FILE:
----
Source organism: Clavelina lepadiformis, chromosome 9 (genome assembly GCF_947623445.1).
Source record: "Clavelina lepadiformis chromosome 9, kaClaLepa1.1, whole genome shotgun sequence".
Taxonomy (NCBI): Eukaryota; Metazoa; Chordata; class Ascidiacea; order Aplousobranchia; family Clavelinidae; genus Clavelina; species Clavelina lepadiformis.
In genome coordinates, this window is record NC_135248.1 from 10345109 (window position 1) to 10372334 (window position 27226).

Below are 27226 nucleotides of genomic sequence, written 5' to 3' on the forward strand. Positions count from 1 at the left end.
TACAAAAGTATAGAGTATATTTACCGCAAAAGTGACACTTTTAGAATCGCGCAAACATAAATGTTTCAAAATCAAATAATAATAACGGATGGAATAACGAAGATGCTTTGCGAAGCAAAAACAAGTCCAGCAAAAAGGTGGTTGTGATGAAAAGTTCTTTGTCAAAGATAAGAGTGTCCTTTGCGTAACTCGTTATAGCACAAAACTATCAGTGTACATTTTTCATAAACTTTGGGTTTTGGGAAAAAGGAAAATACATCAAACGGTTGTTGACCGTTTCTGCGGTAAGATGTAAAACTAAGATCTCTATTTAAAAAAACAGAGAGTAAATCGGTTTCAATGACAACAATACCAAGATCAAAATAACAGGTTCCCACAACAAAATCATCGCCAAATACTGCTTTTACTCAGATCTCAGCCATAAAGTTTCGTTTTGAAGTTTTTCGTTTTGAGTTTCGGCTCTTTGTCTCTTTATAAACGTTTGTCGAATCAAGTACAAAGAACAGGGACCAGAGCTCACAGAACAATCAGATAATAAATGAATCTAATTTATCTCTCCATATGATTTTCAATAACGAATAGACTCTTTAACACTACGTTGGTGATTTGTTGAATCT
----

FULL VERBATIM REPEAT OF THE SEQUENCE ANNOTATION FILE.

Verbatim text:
Source organism: Clavelina lepadiformis, chromosome 9 (genome assembly GCF_947623445.1).
Source record: "Clavelina lepadiformis chromosome 9, kaClaLepa1.1, whole genome shotgun sequence".
Taxonomy (NCBI): Eukaryota; Metazoa; Chordata; class Ascidiacea; order Aplousobranchia; family Clavelinidae; genus Clavelina; species Clavelina lepadiformis.
In genome coordinates, this window is record NC_135248.1 from 10345109 (window position 1) to 10372334 (window position 27226).

Below are 27226 nucleotides of genomic sequence, written 5' to 3' on the forward strand. Positions count from 1 at the left end.
TACAAAAGTATAGAGTATATTTACCGCAAAAGTGACACTTTTAGAATCGCGCAAACATAAATGTTTCAAAATCAAATAATAATAACGGATGGAATAACGAAGATGCTTTGCGAAGCAAAAACAAGTCCAGCAAAAAGGTGGTTGTGATGAAAAGTTCTTTGTCAAAGATAAGAGTGTCCTTTGCGTAACTCGTTATAGCACAAAACTATCAGTGTACATTTTTCATAAACTTTGGGTTTTGGGAAAAAGGAAAATACATCAAACGGTTGTTGACCGTTTCTGCGGTAAGATGTAAAACTAAGATCTCTATTTAAAAAAACAGAGAGTAAATCGGTTTCAATGACAACAATACCAAGATCAAAATAACAGGTTCCCACAACAAAATCATCGCCAAATACTGCTTTTACTCAGATCTCAGCCATAAAGTTTCGTTTTGAAGTTTTTCGTTTTGAGTTTCGGCTCTTTGTCTCTTTATAAACGTTTGTCGAATCAAGTACAAAGAACAGGGACCAGAGCTCACAGAACAATCAGATAATAAATGAATCTAATTTATCTCTCCATATGATTTTCAATAACGAATAGACTCTTTAACACTACGTTGGTGATTTGTTGAATCT